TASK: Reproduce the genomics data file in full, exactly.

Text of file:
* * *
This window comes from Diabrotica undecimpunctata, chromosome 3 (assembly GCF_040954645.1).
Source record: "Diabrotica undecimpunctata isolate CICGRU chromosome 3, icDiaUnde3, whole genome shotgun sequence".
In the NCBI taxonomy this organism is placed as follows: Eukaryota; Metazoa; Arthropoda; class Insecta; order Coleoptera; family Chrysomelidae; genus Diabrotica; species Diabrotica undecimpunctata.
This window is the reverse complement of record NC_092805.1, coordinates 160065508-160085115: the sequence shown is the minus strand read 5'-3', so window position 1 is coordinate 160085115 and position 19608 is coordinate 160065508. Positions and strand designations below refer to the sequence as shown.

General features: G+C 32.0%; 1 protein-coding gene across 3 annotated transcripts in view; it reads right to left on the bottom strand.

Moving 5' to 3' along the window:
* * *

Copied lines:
This window comes from Diabrotica undecimpunctata, chromosome 3 (assembly GCF_040954645.1).
Source record: "Diabrotica undecimpunctata isolate CICGRU chromosome 3, icDiaUnde3, whole genome shotgun sequence".
In the NCBI taxonomy this organism is placed as follows: Eukaryota; Metazoa; Arthropoda; class Insecta; order Coleoptera; family Chrysomelidae; genus Diabrotica; species Diabrotica undecimpunctata.
This window is the reverse complement of record NC_092805.1, coordinates 160065508-160085115: the sequence shown is the minus strand read 5'-3', so window position 1 is coordinate 160085115 and position 19608 is coordinate 160065508. Positions and strand designations below refer to the sequence as shown.

General features: G+C 32.0%; 1 protein-coding gene across 3 annotated transcripts in view; it reads right to left on the bottom strand.

Moving 5' to 3' along the window: